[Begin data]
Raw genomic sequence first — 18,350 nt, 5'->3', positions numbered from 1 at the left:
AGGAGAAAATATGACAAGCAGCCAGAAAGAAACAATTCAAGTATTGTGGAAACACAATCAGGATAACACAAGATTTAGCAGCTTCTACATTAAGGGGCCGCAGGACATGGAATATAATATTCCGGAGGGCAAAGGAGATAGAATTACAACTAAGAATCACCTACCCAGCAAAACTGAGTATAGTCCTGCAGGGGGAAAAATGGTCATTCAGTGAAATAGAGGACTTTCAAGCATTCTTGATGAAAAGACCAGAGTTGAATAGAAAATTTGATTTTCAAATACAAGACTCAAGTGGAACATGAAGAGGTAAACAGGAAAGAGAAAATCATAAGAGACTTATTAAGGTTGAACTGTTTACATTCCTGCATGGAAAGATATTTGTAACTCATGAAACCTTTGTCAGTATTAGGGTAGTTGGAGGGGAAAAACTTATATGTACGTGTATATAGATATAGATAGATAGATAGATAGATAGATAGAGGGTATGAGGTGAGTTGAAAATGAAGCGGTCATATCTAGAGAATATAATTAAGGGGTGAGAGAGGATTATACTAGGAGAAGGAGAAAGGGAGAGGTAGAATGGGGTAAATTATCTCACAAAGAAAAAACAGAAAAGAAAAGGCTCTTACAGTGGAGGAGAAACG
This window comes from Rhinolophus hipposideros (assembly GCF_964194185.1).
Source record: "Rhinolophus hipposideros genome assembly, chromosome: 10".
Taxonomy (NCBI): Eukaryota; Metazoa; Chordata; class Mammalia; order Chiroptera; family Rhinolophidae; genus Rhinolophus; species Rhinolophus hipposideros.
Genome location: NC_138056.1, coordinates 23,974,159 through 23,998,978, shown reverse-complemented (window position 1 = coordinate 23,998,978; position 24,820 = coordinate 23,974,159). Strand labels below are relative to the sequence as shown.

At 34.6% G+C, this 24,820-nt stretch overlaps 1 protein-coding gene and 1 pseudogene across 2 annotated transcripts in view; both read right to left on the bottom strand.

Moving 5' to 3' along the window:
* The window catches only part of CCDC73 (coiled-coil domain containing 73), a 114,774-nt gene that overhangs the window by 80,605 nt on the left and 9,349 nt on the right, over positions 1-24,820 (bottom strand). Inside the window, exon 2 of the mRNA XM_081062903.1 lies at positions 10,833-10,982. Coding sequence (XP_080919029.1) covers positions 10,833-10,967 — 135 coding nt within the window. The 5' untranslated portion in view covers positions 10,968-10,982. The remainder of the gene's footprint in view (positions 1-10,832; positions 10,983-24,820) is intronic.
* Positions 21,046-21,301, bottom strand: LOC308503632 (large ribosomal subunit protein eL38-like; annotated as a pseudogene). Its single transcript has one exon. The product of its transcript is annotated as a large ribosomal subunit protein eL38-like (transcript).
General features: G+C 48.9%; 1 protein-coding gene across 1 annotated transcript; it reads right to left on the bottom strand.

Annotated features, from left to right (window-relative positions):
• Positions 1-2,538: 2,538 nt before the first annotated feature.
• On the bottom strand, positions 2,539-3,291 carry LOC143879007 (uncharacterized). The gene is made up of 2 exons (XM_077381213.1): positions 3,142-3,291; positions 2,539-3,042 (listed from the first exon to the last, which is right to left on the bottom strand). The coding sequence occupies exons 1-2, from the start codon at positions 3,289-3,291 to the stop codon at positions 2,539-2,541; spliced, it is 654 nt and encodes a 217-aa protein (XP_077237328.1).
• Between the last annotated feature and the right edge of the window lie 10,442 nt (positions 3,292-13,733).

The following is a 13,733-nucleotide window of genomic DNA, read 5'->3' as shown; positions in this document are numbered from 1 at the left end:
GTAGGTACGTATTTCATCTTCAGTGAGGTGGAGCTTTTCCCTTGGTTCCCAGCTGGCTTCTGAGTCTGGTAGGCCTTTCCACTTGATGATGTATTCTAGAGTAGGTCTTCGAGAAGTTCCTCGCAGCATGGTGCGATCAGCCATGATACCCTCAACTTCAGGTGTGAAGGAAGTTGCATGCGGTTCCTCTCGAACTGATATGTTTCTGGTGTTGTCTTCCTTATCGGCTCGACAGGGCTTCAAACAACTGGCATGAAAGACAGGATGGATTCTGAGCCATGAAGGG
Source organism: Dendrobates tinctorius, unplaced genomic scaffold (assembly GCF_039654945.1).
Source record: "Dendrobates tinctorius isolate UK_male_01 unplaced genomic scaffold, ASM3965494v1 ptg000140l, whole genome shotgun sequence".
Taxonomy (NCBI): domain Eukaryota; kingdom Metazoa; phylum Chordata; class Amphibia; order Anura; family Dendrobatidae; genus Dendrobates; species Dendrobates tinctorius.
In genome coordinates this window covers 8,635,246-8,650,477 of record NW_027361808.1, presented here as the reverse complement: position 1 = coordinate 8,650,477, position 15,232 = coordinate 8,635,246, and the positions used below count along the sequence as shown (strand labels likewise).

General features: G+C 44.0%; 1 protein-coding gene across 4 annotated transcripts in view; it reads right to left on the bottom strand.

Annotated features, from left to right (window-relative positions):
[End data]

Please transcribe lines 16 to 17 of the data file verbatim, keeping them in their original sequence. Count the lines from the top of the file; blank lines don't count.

The following is a 13,733-nucleotide window of genomic DNA, read 5'->3' as shown; positions in this document are numbered from 1 at the left end:
GTAGGTACGTATTTCATCTTCAGTGAGGTGGAGCTTTTCCCTTGGTTCCCAGCTGGCTTCTGAGTCTGGTAGGCCTTTCCACTTGATGATGTATTCTAGAGTAGGTCTTCGAGAAGTTCCTCGCAGCATGGTGCGATCAGCCATGATACCCTCAACTTCAGGTGTGAAGGAAGTTGCATGCGGTTCCTCTCGAACTGATATGTTTCTGGTGTTGTCTTCCTTATCGGCTCGACAGGGCTTCAAACAACTGGCATGAAAGACAGGATGGATTCTGAGCCATGAAGGG